· Condition of plants in Tank 3: green plants

· Greenhab notes/ comments: Aquatic Tank 2 is now full.


· Telescope Used? (Yes/no) Yes

Observatory Notes:



· Used (yes/no): No

· Oil Checked (yes/no): No

· Tire Status: Not checked

· Odometer at end of day: 123973

· Notes/Comments on Hab Car:

ATV 1 (Opportunity):

· Used: Yes

· Oil Checked: no

· Fuel Consumed: not filled

· Tire Status: not checked

· Comments:

(ATV 2 (Spirit):

· Used: No

· Oil Checked: No

· Fuel Consumed:

· Tire Status:

· Comments: It has been taken back.)

ATV 3 (Viking I):

· Used: No

· Oil Checked: no

· Fuel Consumed: 0

· Tire Status: not checked

· Comments

ATV 4 (Viking II):

· Used: No

· Oil Checked: no

· Fuel Consumed: 0

· Tire Status: not checked

· Comments:

Heating and Ventilation:

· Thermostat setting upstairs (Farenheit): 65

· Actual temperature upstairs (Farenheit): 73

· Thermostat setting downstairs (Farenheit): 65 (for crew members who are taking their shower)

· Actual temperature downstairs (Farenheit): 64

Computers/Networking Infrastructure:

Notes/comments on internet/computers?:

General Engineering

1. Notes/Comments:

Science Report

Rachel Dompnier Reporting

Today was my second experiment on rover and drone. In the same course as the first experiment, Quentin had to use the drone in order to find the best way for the rover to reach a target, avoiding some obstacles.

Using the Wrap-920 glasses, enabling him to see directly through the front camera of the drone, Quentin sends the drone first to confirm is idea and finds a way much easier to reach the target than the one he had chosen before with the rover alone. The third dimension brings new information to the operator which is necessary to choose the easiest way.

Besides, we noticed that those glasses enable to avoid reflections from the light that is really helpful to pilot the drone. Indeed, the glasses improve a lot the situation awareness of the operator: he is completely focused on the drone’s vision and the piloting becomes instinctive even if any little disturbing sound (like the fan starting in the green HAB, or opening/closing the doors) is enough to destabilize him.

According to Quentin, the hilly landscape is difficult to see on the drone’s camera due to its altitude. He improved his vision by constantly changing his angle of view and sometimes moving backward.

Finally power of the rover engine begins to be disabling because of the extreme loss of time on such an uneven path. That is why, for the next experiments, I will imagine a new path on a flat area to test only what is behind human reaction, then the engine failures will influence the results of those experiments less.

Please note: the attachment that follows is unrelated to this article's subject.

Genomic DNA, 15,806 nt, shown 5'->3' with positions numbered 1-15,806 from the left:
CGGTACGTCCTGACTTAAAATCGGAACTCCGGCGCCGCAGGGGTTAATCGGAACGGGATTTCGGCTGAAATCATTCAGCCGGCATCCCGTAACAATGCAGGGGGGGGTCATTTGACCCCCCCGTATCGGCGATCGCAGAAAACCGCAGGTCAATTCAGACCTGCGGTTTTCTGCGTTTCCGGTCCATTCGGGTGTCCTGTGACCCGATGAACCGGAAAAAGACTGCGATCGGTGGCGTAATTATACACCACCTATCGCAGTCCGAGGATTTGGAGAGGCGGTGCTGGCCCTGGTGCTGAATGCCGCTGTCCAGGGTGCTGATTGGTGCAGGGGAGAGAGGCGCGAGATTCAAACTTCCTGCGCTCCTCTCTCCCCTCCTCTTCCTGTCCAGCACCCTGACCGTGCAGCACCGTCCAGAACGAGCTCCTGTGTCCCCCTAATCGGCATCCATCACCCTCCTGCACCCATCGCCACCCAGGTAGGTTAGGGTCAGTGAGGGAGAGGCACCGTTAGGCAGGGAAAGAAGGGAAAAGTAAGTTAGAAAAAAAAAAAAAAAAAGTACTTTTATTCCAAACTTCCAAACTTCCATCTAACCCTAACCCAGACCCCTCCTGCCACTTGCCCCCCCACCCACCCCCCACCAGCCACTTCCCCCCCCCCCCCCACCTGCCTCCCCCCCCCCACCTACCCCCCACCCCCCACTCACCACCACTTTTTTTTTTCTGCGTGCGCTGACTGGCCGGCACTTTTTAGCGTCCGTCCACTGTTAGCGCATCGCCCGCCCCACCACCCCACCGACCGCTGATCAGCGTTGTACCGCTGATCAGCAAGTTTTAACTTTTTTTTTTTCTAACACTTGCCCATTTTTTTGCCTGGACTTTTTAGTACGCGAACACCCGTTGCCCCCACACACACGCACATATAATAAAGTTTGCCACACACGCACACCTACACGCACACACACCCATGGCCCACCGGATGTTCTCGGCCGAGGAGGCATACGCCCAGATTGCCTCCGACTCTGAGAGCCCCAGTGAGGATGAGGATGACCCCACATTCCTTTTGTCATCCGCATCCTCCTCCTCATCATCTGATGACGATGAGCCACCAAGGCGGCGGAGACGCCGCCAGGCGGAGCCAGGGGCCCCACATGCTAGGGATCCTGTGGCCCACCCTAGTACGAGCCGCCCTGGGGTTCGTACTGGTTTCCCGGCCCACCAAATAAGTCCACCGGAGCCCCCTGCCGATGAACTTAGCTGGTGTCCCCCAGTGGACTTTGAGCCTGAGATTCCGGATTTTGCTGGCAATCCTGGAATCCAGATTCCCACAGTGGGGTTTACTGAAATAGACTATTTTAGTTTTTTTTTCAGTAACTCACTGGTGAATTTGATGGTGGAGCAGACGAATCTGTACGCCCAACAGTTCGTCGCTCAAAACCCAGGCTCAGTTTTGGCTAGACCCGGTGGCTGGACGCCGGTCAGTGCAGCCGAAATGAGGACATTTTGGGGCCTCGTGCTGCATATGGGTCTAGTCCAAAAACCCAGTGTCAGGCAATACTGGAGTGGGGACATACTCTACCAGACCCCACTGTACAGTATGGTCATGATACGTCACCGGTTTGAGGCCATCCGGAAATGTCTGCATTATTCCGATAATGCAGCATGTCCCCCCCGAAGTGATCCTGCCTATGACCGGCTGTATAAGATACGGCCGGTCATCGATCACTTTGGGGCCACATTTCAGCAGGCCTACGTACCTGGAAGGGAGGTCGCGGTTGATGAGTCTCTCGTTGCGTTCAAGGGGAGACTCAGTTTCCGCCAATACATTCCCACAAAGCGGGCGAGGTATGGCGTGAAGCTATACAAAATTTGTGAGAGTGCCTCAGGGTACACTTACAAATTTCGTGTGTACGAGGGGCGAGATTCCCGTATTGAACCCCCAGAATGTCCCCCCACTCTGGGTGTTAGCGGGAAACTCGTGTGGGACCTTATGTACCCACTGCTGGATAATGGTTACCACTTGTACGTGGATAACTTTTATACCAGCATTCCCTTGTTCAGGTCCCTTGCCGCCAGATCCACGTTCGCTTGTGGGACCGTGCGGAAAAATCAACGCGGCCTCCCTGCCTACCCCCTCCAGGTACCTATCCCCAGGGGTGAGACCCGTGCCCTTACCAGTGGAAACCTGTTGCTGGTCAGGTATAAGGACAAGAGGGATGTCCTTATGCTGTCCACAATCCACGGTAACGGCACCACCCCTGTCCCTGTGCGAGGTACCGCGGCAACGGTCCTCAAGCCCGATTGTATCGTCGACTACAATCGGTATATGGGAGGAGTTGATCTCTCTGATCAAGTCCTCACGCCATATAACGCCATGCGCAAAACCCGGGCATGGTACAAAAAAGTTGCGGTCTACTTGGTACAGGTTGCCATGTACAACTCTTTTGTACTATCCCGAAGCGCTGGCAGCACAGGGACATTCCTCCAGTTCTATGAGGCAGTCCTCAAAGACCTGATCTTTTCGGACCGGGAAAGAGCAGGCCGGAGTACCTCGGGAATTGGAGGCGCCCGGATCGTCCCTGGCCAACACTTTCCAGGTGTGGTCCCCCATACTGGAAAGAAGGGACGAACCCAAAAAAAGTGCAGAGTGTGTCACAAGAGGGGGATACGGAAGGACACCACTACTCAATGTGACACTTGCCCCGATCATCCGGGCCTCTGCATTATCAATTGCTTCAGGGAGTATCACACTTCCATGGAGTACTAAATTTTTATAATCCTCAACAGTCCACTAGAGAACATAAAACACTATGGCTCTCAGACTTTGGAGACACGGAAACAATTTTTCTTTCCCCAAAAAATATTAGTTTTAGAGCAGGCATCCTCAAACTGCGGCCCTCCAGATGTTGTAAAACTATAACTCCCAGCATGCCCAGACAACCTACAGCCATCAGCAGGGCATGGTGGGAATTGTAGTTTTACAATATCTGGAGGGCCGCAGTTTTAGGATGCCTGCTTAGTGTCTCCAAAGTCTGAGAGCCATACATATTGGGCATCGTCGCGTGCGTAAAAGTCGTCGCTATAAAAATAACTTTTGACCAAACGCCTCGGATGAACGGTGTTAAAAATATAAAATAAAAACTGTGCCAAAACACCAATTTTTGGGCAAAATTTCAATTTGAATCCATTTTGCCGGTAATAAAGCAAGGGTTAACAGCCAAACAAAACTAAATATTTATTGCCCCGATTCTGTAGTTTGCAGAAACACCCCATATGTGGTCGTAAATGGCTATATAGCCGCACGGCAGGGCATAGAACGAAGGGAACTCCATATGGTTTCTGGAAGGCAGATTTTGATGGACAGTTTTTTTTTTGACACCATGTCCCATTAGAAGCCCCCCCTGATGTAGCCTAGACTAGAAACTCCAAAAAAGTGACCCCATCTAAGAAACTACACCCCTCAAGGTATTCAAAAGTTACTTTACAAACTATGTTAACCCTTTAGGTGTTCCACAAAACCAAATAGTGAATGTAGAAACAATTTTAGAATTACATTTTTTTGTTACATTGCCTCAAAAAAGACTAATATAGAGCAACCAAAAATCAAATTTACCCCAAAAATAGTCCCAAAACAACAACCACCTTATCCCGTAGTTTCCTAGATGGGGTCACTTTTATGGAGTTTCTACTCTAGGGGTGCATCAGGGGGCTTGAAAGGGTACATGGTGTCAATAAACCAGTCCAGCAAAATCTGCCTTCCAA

As a conclusion for this experiment, we showed that it takes a lot of time when the operator has to deal alone with the rover and the drone. However, use the drone as a way to give information about the landscape and the most passable path to the rover is actually relevant.

Science Report (Medical)

Jasdeep Kaur Reporting

Time: 0930- Blood pressures monitored and exercises taught

Crew Members: Science Team: 6 crew members Balwant Rai, Rachel Dompnier , Quentin Bourges,Chrystal Latham,Matthieu Ansart and Jasdeep Kaur

Location: Hab

Objective: To examine the affects of different massages on blood pressure, heart rate, pulse rate and daily activities.

Observation: All crew members were monitored for their blood pressures. The blood pressures and heart rate was also monitored by Zephyr technology. Pulse was checked manually and electronically. Some crew members complained of inability to sleep, this is always observed in a stressed area, so HSO taught various massages for relieving the stress and tensions on different body parts. Different exercises including scalp relief, eye pressure, sinus pressure and shoulder tension relief were performed. Crew members were instructed to perform these exercises before sleep and during day-time. As the back-pack are quite weighty,so it can create a pressure on pectoral girdle and also on shoulder muscles, so tension on shoulder muscles should be relieved for maintenance of healthy function. These exercises could really help crew members in relieving tensions on eyes, scalp and sinus pressure.